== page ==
Advanced Malware Threats: Why Your Business Needs Both ATP and ATD
According to former IBM Chairman, President and CEO Ginni Rometty, “Cybercrime is the greatest threat to every company in the world.” Hackers are executing cyberattacks every 39 seconds and data breaches cost companies an average of $3.9 million. So, it’s not hard to understand why Rometty makes this claim. From phishing scams to ransomware to advanced malware threats, cyberattacks are a real risk for businesses of all sizes.
Having in place firewalls, anti-virus and anti-malware protection is a good place to start. But cybercriminals are continually getting more sophisticated. Those traditional measures are no longer enough to protect business devices and networks.
In today’s environment, businesses need to take a layered approach to cybersecurity. That means various security solutions working at various levels of an IT infrastructure. And that includes Advanced Threat Prevention (ATP) and Advanced Threat Detection (ATD) solutions.
Protecting Against Advanced Malware Threats
The purpose of both ATP and ATD are to protect against advanced malware threats, also known as advanced persistent threats (APT).
Advanced malware threats involve a long-term process that a hacker begins by gaining access to an operating system or network. This occurs with the cybercriminal first finding a foothold – basically, a way into the system – often through spear-phishing or uploading malicious code to the network. The code may sit undetected on the system for as long as the hacker would like. When the time is right, the hacker then attacks the network. These attacks may include extraction of sensitive data, theft or destruction of the network infrastructure.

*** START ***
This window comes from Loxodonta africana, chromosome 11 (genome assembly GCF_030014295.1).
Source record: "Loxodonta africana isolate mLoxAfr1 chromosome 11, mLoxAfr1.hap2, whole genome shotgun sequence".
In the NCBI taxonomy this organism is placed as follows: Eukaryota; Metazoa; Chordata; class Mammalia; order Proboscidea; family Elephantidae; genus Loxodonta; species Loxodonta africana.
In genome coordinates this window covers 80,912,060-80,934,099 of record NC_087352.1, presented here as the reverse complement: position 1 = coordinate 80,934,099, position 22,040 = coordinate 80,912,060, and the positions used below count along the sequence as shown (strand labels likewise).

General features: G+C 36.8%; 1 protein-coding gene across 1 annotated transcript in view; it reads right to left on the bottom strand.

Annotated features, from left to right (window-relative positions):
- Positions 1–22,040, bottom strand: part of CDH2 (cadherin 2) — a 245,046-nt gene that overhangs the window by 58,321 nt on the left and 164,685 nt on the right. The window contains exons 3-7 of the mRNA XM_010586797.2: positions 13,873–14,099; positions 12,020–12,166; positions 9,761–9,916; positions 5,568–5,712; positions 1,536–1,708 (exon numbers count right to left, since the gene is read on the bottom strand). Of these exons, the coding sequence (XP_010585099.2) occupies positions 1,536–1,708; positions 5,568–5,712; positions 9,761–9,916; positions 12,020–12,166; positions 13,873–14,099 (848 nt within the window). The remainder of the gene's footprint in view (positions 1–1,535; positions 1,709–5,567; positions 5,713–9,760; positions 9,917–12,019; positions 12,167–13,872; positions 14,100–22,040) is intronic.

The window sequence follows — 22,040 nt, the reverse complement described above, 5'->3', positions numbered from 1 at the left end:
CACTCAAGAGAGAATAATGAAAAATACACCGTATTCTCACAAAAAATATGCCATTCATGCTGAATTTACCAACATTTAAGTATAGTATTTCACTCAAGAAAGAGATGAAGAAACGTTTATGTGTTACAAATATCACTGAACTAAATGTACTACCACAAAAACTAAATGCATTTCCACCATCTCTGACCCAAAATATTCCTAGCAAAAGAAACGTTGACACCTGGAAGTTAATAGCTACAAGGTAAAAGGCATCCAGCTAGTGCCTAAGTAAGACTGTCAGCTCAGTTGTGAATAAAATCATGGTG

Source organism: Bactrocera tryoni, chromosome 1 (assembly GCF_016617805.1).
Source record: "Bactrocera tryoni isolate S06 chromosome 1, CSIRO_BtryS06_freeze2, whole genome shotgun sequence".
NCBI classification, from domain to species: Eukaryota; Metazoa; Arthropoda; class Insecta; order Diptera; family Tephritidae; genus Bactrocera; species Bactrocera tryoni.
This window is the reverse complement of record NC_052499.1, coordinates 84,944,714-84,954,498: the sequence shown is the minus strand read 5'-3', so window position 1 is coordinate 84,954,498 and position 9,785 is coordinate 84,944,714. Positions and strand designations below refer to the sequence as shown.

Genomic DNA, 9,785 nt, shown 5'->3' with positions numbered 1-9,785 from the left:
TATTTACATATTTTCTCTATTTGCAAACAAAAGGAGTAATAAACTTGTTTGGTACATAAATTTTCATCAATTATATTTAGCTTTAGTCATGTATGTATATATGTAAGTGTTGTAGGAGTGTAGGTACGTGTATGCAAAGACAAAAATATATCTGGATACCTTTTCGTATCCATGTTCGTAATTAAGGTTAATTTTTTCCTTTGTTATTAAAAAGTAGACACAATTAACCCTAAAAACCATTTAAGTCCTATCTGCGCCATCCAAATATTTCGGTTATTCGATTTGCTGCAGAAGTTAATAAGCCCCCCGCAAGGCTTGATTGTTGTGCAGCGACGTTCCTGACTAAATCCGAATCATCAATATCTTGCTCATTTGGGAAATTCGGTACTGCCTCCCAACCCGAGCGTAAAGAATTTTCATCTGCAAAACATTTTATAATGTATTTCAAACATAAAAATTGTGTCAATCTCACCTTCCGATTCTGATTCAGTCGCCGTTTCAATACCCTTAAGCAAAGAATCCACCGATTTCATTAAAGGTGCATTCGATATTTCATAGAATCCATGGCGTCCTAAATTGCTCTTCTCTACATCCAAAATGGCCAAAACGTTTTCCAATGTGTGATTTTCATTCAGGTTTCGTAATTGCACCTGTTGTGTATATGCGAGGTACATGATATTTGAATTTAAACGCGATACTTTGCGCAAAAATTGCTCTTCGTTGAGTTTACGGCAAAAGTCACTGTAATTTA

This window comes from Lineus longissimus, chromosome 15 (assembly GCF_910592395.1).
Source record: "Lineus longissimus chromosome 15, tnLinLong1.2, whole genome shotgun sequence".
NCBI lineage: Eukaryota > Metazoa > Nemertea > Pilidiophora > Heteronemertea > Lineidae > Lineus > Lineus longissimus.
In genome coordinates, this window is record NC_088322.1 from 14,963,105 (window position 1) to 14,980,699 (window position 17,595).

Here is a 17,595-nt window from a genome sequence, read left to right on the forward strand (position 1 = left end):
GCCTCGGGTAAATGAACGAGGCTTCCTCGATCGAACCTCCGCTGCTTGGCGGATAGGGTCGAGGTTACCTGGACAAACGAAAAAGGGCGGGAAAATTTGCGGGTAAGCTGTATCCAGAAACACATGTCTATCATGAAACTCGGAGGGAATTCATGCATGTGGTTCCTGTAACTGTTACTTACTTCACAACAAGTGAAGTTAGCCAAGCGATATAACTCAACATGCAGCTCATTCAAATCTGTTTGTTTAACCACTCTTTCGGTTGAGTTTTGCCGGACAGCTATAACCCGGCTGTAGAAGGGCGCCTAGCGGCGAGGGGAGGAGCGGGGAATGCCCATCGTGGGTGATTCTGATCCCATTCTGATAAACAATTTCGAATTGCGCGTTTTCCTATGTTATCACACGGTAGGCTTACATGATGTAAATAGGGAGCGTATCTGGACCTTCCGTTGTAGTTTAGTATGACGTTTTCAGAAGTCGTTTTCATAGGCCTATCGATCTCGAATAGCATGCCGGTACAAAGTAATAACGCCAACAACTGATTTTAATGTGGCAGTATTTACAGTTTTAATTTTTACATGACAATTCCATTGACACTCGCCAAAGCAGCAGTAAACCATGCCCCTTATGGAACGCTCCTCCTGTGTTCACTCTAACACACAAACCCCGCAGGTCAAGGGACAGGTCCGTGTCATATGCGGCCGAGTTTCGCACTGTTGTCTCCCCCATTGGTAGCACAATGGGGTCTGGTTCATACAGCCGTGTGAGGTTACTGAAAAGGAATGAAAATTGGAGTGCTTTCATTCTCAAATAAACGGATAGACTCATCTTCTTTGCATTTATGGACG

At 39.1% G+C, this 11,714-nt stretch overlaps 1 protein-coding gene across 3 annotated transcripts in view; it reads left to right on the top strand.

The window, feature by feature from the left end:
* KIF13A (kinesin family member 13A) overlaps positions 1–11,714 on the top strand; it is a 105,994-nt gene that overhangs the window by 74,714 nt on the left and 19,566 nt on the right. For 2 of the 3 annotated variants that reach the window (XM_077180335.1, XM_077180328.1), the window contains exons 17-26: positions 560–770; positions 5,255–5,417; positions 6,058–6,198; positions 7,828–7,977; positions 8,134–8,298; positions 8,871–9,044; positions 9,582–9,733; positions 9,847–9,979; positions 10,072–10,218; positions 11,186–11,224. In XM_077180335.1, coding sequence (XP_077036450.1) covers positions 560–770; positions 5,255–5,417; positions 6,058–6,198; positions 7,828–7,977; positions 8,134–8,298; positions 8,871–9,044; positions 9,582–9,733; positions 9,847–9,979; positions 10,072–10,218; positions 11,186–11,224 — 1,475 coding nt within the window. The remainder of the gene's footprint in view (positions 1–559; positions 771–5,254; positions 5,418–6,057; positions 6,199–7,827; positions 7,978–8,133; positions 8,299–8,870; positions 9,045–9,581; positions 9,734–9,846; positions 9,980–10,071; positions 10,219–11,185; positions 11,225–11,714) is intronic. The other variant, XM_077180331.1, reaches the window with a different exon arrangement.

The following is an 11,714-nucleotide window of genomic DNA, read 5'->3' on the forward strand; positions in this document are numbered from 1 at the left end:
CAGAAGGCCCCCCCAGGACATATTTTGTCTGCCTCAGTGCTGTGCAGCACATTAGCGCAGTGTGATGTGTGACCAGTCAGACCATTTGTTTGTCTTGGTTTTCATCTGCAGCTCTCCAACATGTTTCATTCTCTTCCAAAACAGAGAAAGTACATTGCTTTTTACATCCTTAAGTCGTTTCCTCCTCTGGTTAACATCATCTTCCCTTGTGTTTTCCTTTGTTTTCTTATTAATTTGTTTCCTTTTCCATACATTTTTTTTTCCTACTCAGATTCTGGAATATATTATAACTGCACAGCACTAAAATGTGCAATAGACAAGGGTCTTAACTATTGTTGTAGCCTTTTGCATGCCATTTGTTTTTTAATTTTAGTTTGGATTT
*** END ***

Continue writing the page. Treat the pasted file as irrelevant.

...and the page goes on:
Unfortunately, because of the stealth and persistence involved, traditional anti-malware solutions often don’t detect advanced malware threats. That’s where Advanced Threat Prevention and Advanced Threat Detection come in.
Advanced Threat Prevention (ATP)
The purpose of Advanced Threat Prevention – sometimes called Advanced Threat Protection – is to identify advanced malware threats before they enter a system.
ATP solutions can differ in approaches and components. Most include some combination of:
- Endpoint agents
- Network devices
- Email gateways
- Malware protection systems
- A centralized management console to correlate alerts and manage defenses
Advanced Threat Detection (ATD)
The purpose of ATD is to detect malicious software that has bypassed other cybersecurity measures – such as firewalls and anti-virus software – and infiltrated the system.
In order to discover these attacks, ATD solutions often include:
- Behavioral analysis
- Automated monitoring
- Other detection mechanisms
For our Atlas managed services clients, we use a product called Huntress for ATD.
Why Businesses Need ATP and ATD
Simply put, ATP and ATD make it more difficult for cybercriminals to gain access to and penetrate a business’ IT network. Cybercrime continues to rise, and cybercriminals and advanced malware threats continue to get more sophisticated. That means that businesses must also get more sophisticated with how they protect themselves.
If your business is not currently protected with ATP and ATD, contact your Managed Service Provider (MSP). They will be able to give you guidance on how to integrate these additional layers of protection with your existing cybersecurity solutions.